Stopping burnout at the source: Delegating administrative burden
By Peter Anderson, MD, and James Anderson, MD
This article is reprinted with permission from The Ohio Academy of Family Physicians, Winter 2018 edition.
I was drowning in a sea of administrative requirements. With the advent of the electronic health record at my health system, I moved much more slowly through patient visits and spent much of my time staring at the screen rather than making eye contact with my patients.
I poured more and more of my days (and my evenings) into tasks that did not require years of medical school and residency training. Like all too many other family physicians, I was burning out.
My longtime nurse felt similarly worn out and when she turned in her resignation, it was the last straw — I knew I needed to figure out a better way of practicing medicine.
What I wanted was an experience more like a surgeon, who walks into the operating room with the patient prepared, the equipment ready, and the nurses available. That vision inspired me to tinker, experiment, and innovate to create a comprehensive primary care workflow that would allow me to focus just on the tasks that required my MD designation.
Equipping, empowering, and expanding my clinical support staff not only freed me up from administrative tasks that I should have delegated years earlier, it also allowed me to improve care and increase patient access. I was enjoying medicine again and was going home at night with my charts 100% current.
My patients were delighted to find that they could now make same-day appointments for acute conditions rather than seeing a stranger at an urgent care center. System leadership at Riverside Health System in Newport News, Virginia, was delighted to see my financial profile flip from losing six figures per year to the most productive practice in the network.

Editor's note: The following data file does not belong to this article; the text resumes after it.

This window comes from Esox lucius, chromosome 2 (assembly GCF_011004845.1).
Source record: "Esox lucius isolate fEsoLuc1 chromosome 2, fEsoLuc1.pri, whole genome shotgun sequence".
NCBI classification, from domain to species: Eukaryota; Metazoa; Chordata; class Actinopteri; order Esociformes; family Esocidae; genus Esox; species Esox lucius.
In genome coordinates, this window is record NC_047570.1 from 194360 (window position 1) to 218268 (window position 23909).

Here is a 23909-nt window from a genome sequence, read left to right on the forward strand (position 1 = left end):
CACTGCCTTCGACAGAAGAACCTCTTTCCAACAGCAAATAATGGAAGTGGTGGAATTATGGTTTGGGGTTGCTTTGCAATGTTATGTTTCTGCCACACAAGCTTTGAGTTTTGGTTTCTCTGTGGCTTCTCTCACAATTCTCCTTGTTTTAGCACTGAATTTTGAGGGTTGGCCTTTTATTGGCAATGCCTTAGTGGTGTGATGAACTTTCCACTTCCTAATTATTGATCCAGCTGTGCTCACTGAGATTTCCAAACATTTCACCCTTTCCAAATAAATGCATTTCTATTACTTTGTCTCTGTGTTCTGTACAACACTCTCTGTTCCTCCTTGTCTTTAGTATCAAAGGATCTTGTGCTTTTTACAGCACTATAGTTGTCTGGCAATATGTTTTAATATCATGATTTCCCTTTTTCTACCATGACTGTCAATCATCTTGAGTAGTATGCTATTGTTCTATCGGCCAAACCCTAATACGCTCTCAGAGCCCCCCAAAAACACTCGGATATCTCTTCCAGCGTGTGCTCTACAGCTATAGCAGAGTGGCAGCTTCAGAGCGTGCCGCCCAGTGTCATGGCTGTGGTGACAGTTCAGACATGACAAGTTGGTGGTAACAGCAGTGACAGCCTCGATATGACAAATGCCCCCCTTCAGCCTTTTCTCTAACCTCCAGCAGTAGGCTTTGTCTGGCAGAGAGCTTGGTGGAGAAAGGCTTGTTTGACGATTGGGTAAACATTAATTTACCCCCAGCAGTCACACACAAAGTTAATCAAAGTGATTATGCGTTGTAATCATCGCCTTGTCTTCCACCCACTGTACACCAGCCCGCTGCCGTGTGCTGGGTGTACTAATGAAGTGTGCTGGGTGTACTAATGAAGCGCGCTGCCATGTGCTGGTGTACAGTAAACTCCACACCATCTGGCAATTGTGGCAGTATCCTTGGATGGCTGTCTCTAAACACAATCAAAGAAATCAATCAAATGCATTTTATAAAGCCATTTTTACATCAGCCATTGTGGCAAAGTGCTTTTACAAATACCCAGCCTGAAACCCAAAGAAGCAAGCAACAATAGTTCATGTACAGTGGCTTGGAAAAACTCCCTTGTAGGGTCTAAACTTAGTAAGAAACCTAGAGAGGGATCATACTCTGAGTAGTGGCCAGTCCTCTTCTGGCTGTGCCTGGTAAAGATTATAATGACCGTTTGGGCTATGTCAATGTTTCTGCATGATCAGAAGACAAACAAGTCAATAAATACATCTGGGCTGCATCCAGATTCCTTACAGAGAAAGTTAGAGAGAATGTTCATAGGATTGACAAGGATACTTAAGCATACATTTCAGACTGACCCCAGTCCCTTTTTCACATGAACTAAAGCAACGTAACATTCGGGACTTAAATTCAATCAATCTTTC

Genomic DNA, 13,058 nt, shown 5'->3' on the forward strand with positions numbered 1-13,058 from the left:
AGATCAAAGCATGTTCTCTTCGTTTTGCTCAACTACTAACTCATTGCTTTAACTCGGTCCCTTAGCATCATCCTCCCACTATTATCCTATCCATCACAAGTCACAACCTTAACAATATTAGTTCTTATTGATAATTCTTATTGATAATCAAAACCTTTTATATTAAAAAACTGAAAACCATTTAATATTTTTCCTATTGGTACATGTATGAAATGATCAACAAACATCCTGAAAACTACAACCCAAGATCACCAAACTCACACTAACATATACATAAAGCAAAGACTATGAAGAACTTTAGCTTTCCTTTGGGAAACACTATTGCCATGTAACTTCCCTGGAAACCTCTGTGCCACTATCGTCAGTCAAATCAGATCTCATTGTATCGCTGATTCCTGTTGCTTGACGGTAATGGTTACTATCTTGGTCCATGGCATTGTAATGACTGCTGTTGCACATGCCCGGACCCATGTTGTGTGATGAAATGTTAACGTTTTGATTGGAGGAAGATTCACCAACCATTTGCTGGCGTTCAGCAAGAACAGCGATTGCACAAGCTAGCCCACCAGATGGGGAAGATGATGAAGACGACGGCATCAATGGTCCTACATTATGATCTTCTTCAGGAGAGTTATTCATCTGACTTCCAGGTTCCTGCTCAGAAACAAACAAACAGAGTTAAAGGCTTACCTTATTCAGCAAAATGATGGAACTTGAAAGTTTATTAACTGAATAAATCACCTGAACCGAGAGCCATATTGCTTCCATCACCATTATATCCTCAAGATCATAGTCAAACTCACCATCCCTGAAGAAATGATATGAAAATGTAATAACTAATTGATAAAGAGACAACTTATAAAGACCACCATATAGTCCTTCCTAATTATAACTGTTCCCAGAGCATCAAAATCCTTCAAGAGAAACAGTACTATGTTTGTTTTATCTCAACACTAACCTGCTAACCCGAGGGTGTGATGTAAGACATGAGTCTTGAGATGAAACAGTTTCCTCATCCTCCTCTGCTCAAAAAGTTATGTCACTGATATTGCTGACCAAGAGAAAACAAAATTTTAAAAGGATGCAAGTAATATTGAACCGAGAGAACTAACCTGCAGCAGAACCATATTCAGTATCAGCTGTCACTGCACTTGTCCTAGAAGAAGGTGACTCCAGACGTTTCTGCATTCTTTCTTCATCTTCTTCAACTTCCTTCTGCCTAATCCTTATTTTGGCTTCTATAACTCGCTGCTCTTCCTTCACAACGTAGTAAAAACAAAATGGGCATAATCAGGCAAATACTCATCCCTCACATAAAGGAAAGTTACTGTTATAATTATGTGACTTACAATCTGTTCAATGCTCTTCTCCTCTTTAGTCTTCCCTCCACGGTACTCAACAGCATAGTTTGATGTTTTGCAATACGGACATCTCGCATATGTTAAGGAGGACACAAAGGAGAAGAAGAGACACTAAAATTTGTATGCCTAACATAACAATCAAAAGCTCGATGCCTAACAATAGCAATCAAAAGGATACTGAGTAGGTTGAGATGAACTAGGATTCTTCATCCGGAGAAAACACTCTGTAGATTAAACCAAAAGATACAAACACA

In the ensuing years, the Team Care Medicine Model has been endorsed by the American Medical Association, the American Board of Internal Medicine, the American Academy of Family Physicians, and other health care leaders across the United States. The TCM Model reflects a handful of basic insights but, like individual steps in a dance, putting them all together in a cohesive, organic sequence takes good coaching and intentional practice. To be clear, it is not a set of tips and techniques to be selected à la carte based on personal preference.
The transformation starts with a major shift in mentality for the physician. Though medical schools rarely include the management training coursework included in an MBA program, physicians must embrace the reality that they manage a team. Their role can and should be less like the star player that needs the ball in their hands all the time and more like the team captain that raises the performance of the entire team through coaching and leadership on and off the court.
In the TCM Model, the clinical staff (registered nurses, medical assistants, etc.) take on a role called the Team Care Assistant. They execute six discrete steps in the patient visit. Crucially, the physician is only present for two of them. Much of the administrative work is performed at the beginning and the end of the visit, and is performed by the TCA rather than the physician.
When the physician is present, the TCA summarizes the preliminary medical information that has already been collected, in much of the same way that a medical student presents the patient’s case to the attending physician. Then the TCA scribes the very concise examination by the physician, freeing up the physician to hone in on the diagnosis and prescription without even touching the keyboard.
Because they operate extensively without the physician in the room, each TCA offers dramatically more leverage to the physician’s time than a scribe. Indeed, a high functioning TCM physician can be supported by up to four TCAs at the same time, while an individual physician never needs more than one scribe.
In recent years, the TCM Model has been adopted by a range of practices from coast to coast, including small federally qualified health centers and large integrated delivery networks. Physicians have learned to coach, to lead, and to delegate in the exam room; they’re reporting restored joy in medicine as they engage the patient rather than the computer screen and then go home on time with all their charts current. With improved clinic access, patients are delighted to get same day acute appointments with their own physician rather than an urgent care center. Executives are pleased by a strong ROI as the increase in visit volumes easily covers the conversion costs, not to mention the improved morale and retention of the physicians. This is just the beginning and I’m delighted that relief from administrative burden is beginning to restore primary care nationwide.